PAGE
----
Whārangi 1: Biography
Levin, Nathaniel William
I tuhia tēnei haurongo e Roberta Nicholls,, ā, i tāngia tuatahitia ki Ngā Tāngata Taumata Rau Ko te wāhanga , 1990.
Nathaniel William Levin was born in London, England, on 4 May 1818, the son of William Lewin Levin, a Jewish merchant, and his wife, Frances Joseph. At 21 years of age, after training in his father's business, Nathaniel sailed to Australia, taking family capital to set up as a trader. In Sydney he met Abraham Hort junior, a merchant and auctioneer in Wellington. They arrived in Port Nicholson (Wellington) on the Arachne on 30 May 1841.
Within two months Levin and Company was selling drapery, hosiery and haberdashery from the firm's first premises on Lambton Quay; Levin's long wharf provided berths for small sailing ships. Before long another store was established in Willis Street. In 1843 Levin began importing food and liquor and exporting whale oil and whale bone. He purchased a shore whaling station at Cloudy Bay, but this venture was short lived. His social and economic standing enabled Levin to become a foundation member of the Wellington Club in 1841.
On 3 January 1843 Abraham Hort senior, his wife and five daughters arrived from England, authorised by the Chief Rabbi to form a Jewish Congregation. Levin was one of those who petitioned Governor Robert FitzRoy for land for a Jewish cemetery and synagogue and, after a grant was made, he became a trustee. Levin married Jessie Hort, daughter of Abraham Hort senior, on 31 July 1844.
Between 1845 and 1847 Levin and the younger Hort shipped goods and passengers to Tahiti. In 1847 Levin and Company became established as a shipping and land agency. By 1848, as sheepfarming began to replace whaling, Levin started to ship in wool from coastal stations and send it to England. Exports grew rapidly. By the early 1850s the company was established as a general merchant and stock and station agent. The discovery of gold in California and Australia prompted Levin, together with Samuel Revans and John Jury, to ship supplies to San Francisco in 1850, and across the Tasman in 1852.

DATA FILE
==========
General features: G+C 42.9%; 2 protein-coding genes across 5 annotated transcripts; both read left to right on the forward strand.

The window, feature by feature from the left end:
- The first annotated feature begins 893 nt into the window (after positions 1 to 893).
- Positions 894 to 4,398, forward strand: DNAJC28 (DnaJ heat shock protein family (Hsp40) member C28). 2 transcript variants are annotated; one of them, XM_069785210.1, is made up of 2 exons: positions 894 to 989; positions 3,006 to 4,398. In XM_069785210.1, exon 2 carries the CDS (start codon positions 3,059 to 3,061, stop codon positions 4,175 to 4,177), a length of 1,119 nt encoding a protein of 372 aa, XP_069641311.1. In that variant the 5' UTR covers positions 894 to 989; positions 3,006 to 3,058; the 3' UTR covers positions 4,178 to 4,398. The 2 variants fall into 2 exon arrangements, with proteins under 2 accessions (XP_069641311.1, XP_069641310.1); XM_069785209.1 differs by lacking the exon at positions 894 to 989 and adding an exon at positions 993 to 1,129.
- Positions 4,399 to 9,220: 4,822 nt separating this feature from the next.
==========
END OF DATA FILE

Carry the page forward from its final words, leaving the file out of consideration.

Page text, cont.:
Levin was a member of the first committee of the Wellington Chamber of Commerce in 1856; 11 years later he became president. In 1862 he refused a seat on the Legislative Council; his energies were focused on his business and he wished to go to England. Before his departure in June 1862 he went into partnership with Charles Johnson Pharazyn. After the Levins returned in May 1864 the firm acquired agencies for the Victoria Fire and Marine Insurance Company of Melbourne and, in 1866, for the New Zealand Trust and Loan Company.
His hopes of great progress in the 1860s were not realised. He became increasingly depressed as racial hostility increased. 'Native affairs are looking very gloomy and I fear nothing but almost the entire destruction of the race will ever settle the question'. To add to his woes, gold production was falling, prices for wool slumped, and the colony's credit was depressed. By October 1866 business failures were 'rife' in Wellington and the banks were 'putting on the screws'. Levin noted that although he was 'not a loser to any amount still the utter stagnation of business makes one very anxious added to which my health is anything but good'.
He resolved to retire to England within two years. Cares and anxiety were 'fast destroying' his health, he did not wish his only daughter Anne 'to grow up as the girls of this country' and, quite simply, he was 'tired of colonial life'. His resolve was strengthened by his disgust with politics. He seldom visited the House of Representatives, but when he did it was 'to return with the desire to get out of the country as quick as possible'.